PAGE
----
Mr. Durrant acquired his education in the public schools of Marine City, leaving to enter the army. On September 11, 1862, he enlisted in the Sixth Michigan Calvary, and participated with honor in all the numerous battles in which his regiment was engaged, the following list of encounters, carried upon its banners, fully testifying to their activity. The engagements in which they took part in 1863, given in chronological sequence, were at Hanover, Va.; Hunterstown; the brilliant cavalry charges at Gettysburg, which turned the tide of that decisive battle favorably to the Union cause; the affairs in the border State of Maryland, at Cavetown, Smithtown, Boonesborough, Hagerstown, Williamsport, and Falling Water; those occurring on the sacred soil of Virginia, at Snickers' Gap, Kelleys' Ford, Culpeper Courthouse, Racoon Ford, Whites Ford, Jacks Shop, James City, Brandy Station, Bucklands' Mills, Stevensburg and Norton's Ford. In 1864 they were at Richmond during the cavalry raid, the Wilderness (two days), Dam Station, Yellow Tavern, Meadow Bridge, Mulford, Hawkes Shop, Travillian Station, Cold Harbor, Winchester, Front Royal, Leetown, Shepardstown, Smithfield, Berryville, Summit, Oppequan, Winchester, Luray, Port Republic, Mt. Crawford, Woodstock, Cedar Creek, Madison Courthouse; in 1865 at Louisa Courthouse, Five Forks (three days), Southside Railroad, Duck Pond Mills, Sailors' Creek and Appomatox Courthouse. At the close of the war the regiment was illegally sent out West, across the plains to Willow Springs, Dak., where they met the Indians in battle on August 12, 1865. It was on account of this uprising among several Indian tribes that the command was kept in service three months and twenty days over their term of enlistment by the arbitrary action of officials of the War Department, and Mr. Durrant did not receive his honorable discharge, at Jackson, Mich., until November 22, 1865, although he was mustered out of service at Fort Leavenworth, Kan., after the engage- ment with the Indians.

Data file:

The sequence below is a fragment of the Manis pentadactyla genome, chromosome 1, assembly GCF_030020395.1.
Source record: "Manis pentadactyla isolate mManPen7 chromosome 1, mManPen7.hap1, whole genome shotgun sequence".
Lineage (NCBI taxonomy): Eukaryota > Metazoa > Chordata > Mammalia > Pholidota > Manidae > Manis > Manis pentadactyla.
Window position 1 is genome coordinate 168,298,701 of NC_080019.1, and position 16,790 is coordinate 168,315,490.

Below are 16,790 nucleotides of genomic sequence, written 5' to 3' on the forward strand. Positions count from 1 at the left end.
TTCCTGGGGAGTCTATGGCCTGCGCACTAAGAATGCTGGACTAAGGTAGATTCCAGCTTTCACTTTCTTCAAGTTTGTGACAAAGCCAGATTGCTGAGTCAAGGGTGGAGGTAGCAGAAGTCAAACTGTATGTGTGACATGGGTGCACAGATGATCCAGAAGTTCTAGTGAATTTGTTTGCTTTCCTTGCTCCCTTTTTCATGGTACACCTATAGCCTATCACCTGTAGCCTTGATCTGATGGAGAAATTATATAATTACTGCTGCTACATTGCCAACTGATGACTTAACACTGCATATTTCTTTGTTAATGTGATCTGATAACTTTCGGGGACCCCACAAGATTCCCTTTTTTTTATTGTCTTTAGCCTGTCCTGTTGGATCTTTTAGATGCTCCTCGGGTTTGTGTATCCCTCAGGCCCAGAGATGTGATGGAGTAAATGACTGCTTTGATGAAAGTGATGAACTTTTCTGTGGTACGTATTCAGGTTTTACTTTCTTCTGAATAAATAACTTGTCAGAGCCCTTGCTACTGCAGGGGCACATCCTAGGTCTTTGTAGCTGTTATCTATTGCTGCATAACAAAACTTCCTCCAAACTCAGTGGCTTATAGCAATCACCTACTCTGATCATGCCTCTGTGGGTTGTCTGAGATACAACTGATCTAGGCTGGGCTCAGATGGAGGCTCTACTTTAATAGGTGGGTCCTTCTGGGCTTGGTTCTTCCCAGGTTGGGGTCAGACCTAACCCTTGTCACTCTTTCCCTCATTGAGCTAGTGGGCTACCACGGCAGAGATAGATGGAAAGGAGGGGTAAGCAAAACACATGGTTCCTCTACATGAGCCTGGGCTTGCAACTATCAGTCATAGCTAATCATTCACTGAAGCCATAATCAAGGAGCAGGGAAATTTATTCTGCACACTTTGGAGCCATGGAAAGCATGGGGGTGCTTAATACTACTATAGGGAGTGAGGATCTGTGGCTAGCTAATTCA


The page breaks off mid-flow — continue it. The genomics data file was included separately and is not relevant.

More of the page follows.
After his return home, Mr. Durrant went to work in the sawmill until the spring of 1867, when he shipped on the steamer East Saginaw as fireman, remaining one season. The next five years he engaged as fireman on the steamers Estabrook, Sanilac, and Belle of Oshkosh, a passenger boat. In 1874 he entered the employ of Mr. Barlow as engineer in a sawmill at Alpena, Mich., retaining that position two years. From 1876 to 1886 he was engaged in running stationary engines in Bay City and Marine City, and working in the shipyards. In the spring of 1886 he took out engineer's papers and shipped as second on the steamer Birckhead, holding that berth two seasons, and following with a season on the Sanilac. The next year he shipped in different steamers, and in 1890 went as second of the new steamer Newago. In 1891 he was chief engineer of the Port Huron & Sarnia ferry steamers O. D. Conger, James Beard and Grace Dormer, respectively. The next spring he was appointed engineer of the tug Dan Reynolds. In the spring of 1893 he joined the tug W. L. Jenks, which he engineered five seasons, laying her up at the close of navigation in 1897. He is a member of the Marine Engineers Beneficial Association and the Grand Army of the Republic.

Mr. Durant was married on December 6, 1866, to Miss Harriet, daughter of Hiram Lamphere, of Baltimore Station, and three children were born to this union: Grace J. (now the wife of George Montgomery), Henry C. and Oliver E. The family homestead is at No. 1503 Howard street, Port Huron, Michigan.


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Volume I

This version of Volume II is based, with permission, on the work of the great volunteers at the Marine Captains Biographies site. To them goes the credit for reorganizing the content into some coherent order. The biographies in the original volume are in essentially random order.

Some of the transcription work was also done by Brendon Baillod, who maintains an excellent guide to Great Lakes Shipwreck Research.